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OTTAWA — While the five political parties whose candidates were elected to the Commons last month will be jockeying to distinguish themselves from each other, expect your MP to lie low.

For decades, political power has increasingly been concentrated in leaders’ offices, and many on Parliament Hill expect this to intensify under a minority government.

Britons expect MPs to put riding first

OTTAWA — For years, the non-partisan Samara Centre for Democracy has asked new MPs to remember that they’re primarily accountable to the constituents who elected them, after interviewing numerous MPs who left the Hill and hearing many felt stifled by party control.

The group’s research helped inspire the Reform Act, after arguing that parties can make better decisions when MPs have a voice within their own party, instead of leaders taking feedback only from those who are the most loyal.

OTTAWA — For years, the non-partisan Samara Centre for Democracy has asked new MPs to remember that they’re primarily accountable to the constituents who elected them, after interviewing numerous MPs who left the Hill and hearing many felt stifled by party control.

The group’s research helped inspire the Reform Act, after arguing that parties can make better decisions when MPs have a voice within their own party, instead of leaders taking feedback only from those who are the most loyal.

In an interview last month, Samara research director Michael Morden noted that amid last spring's SNC-Lavalin scandal, it was Prime Minister Justin Trudeau who ejected Jody Wilson-Raybould and Jane Philpott from the Liberal party without a caucus vote. Had the party ratified the Reform Act, MPs would have been able to vote on whether to keep either in the party, and be held accountable for that choice.

To Morden, the ejection sends a message to MPs to stay in line.

He noted that in the United Kingdom, government MPs have blocked the prime minister from rushing through Brexit legislation on the basis that it would harm their constituents, because of the British public’s expectation that those concerns should trump party loyalty.

Yet critics of the Reform Act say giving MPs to power to purge leaders can be anti-democratic, by taking away the responsibility for choosing leaders from grassroots party members, and causing a rift when they don’t agree with the party's MPs.

They cite Manitoba’s November 2014 NDP caucus revolt, when five key provincial ministers resigned over substantial disagreements with then-premier Greg Selinger.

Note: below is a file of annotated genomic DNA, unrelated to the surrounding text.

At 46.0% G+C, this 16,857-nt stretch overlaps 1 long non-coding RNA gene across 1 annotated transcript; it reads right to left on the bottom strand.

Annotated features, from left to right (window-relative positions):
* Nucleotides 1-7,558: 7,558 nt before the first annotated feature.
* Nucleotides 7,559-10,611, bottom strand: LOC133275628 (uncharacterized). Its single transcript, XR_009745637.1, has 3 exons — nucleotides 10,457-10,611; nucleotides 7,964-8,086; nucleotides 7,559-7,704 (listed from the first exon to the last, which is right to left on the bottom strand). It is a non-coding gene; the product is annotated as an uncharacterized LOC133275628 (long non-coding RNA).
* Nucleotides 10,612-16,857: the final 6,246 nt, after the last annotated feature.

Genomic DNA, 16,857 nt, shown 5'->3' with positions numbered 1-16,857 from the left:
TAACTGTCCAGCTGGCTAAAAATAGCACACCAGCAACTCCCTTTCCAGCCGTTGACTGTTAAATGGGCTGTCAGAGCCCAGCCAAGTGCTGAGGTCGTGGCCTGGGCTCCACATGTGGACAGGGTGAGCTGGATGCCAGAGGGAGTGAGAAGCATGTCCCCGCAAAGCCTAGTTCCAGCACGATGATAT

While the five felt a new leader was needed to maintain public legitimacy, the party membership re-elected Selinger just four months later. The party then faced a historic loss at the polls a year later, though observers note the NDP accumulated numerous issues over 17 years in office that led to their massive election defeat.

— Dylan Robertson

"If you stick to (your party’s) script, you’re going to have a very happy but unremarkable career in politics," former Edmonton MP Brent Rathgeber said in an interview.

The role of MPs has shifted from the primary duty of representing their ridings and scrutinizing government spending toward toeing the party line.

It was this concentration that convinced Rathgeber to leave the Conservative party in 2013, after five years as a Tory MP.

"The leaders' offices have way, way too much power and there are very few effective checks and balances on them," he said.

And he doubts MPs actually want autonomy.

"If you stick to (your party’s) script, you’re going to have a very happy but unremarkable career in politics," former Edmonton MP Brent Rathgeber said. (Sean Kilpatrick / Canadian Press files)

"If you stick to (your party’s) script, you’re going to have a very happy but unremarkable career in politics," former Edmonton MP Brent Rathgeber said. (Sean Kilpatrick / Canadian Press files)

He points out that Canada has half the number of Commons seats as Britain and double the amount of cabinet posts, leaving MPs incentivized to defer to their leader in the hopes of being rewarded with the power — and salary bump — that comes from being a minister, parliamentary secretary or committee chair.

"I believe wholeheartedly that nobody runs for Parliament because they want to be a member of Parliament," he said. "Everybody's auditioning for a front-bench role of some sort. That’s fundamentally wrong."